Home » Fraser Coast Regional Council » Garden Escapee from Africa and Asia: Glory Lily

Garden Escapee from Africa and Asia: Glory Lily

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The Glory Lily (Gloriosa superba) is a perennial herb with climbing stems up to 4m that die off over winter, with long lived underground tubers.  

Glory lily

The showy flowers of the Glory lily – African and Asian pest

Leaves are shiny green, narrow with 2cm long curling end tendrils.  Flowers are showy yellow/orange and/or red with “petals” turned back to expose stamens. October to May. Fleshy ovoid capsules with many red seeds.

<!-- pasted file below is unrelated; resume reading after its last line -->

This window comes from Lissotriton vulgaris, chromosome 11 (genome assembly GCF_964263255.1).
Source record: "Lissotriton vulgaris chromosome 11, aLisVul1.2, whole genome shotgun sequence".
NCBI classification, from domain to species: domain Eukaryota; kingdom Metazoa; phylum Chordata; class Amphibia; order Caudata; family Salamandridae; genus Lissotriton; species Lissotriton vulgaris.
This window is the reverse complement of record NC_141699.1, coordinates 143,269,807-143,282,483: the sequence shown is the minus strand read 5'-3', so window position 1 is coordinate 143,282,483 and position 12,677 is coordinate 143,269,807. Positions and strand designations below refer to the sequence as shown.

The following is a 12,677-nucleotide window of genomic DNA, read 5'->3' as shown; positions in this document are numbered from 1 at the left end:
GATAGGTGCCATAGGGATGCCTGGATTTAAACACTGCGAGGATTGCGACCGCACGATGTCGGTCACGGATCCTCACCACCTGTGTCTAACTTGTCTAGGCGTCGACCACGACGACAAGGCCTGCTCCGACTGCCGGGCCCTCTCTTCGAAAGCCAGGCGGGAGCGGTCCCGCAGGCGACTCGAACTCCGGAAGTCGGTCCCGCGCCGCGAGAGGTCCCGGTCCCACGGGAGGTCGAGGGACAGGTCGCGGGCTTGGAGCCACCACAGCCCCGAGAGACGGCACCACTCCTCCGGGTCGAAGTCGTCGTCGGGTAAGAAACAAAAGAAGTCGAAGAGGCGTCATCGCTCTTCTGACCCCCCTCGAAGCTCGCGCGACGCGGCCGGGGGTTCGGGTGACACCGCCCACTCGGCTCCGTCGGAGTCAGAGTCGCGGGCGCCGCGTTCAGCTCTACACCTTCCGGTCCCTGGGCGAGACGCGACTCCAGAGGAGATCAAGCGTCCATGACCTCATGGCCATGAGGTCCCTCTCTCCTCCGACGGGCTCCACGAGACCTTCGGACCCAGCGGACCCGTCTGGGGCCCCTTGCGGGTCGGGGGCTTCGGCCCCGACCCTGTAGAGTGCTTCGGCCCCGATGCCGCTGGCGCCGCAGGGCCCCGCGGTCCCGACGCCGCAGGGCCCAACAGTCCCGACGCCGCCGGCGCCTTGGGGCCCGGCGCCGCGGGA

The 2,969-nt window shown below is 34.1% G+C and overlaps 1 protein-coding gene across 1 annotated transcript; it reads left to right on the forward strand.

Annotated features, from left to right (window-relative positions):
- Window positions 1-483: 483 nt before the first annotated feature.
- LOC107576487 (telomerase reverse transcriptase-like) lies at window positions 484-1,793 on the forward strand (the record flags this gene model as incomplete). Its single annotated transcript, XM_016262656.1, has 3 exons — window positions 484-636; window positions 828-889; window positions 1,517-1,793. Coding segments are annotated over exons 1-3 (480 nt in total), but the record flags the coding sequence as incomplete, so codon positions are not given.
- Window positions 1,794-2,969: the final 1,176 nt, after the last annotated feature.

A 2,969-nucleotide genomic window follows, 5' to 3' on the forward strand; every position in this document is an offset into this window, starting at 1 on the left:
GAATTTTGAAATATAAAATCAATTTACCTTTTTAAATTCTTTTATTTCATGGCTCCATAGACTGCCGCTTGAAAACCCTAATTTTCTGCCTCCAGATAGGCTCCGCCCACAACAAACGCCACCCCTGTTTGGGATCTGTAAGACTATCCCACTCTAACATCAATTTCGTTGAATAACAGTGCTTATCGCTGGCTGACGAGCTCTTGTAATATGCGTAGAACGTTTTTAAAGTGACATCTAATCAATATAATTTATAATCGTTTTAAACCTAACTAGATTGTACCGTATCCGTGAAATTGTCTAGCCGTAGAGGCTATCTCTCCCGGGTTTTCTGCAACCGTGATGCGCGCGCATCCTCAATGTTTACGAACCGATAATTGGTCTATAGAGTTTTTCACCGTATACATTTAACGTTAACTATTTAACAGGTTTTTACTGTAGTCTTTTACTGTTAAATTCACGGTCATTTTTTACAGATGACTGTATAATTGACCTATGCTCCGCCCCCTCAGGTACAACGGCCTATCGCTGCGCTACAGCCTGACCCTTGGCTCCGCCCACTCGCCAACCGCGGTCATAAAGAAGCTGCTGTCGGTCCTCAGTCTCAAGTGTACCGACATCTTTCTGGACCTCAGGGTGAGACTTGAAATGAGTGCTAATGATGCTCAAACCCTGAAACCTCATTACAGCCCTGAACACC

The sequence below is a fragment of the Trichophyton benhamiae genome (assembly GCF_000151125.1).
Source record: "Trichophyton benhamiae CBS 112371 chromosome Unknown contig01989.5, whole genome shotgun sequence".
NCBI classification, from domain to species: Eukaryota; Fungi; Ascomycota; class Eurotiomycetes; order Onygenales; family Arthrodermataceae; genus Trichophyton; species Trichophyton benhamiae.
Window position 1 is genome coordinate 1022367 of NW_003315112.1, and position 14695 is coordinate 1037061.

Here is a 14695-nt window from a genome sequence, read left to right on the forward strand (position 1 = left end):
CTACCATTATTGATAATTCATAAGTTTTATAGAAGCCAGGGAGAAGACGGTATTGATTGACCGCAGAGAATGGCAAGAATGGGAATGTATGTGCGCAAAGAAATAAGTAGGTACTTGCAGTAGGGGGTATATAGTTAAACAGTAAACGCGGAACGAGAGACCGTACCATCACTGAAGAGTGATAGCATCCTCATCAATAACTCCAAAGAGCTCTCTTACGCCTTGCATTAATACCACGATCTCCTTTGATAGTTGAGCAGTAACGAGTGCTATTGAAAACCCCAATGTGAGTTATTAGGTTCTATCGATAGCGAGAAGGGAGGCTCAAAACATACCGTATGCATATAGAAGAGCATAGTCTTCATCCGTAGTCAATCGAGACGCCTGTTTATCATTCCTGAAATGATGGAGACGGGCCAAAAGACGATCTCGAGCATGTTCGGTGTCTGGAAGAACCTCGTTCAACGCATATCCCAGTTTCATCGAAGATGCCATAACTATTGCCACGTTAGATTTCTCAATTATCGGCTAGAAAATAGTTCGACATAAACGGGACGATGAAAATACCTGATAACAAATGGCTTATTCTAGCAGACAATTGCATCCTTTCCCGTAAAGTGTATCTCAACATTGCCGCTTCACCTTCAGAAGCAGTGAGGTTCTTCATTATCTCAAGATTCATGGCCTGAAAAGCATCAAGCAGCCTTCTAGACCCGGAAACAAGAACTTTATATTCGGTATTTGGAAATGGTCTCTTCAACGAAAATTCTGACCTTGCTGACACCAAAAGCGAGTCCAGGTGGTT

Spread by garden waste, birds and humans.  Glory Lily loves coastal habitats and tolerates nutrient poor soils.

Control by manual removal (using gloves for protection) seed pods and digging out tubers and rhizomes removed completely.

Chemical control in December and then February before fruiting and seasonal dieback using Glyphosate & water 1:50(20mL/L) + metsulfuron methyl @ 1.5g/10L water (with non-ionic surfactant.).

Please note glory lily is highly toxic to humans, native mammals and livestock.

Garden alternatives: Scrambling lily (Geitnoplesium cymosum), Wombat berry (Eustrephus latifolius), Christmas bells (Blandfordia grandiflora), False sarsparilla vine (Hardenbergia violacea), Dusky coral pea (Kennedia rubicunda).

Article contributed by Juliet Musgrave, Fraser Coast Regional Council


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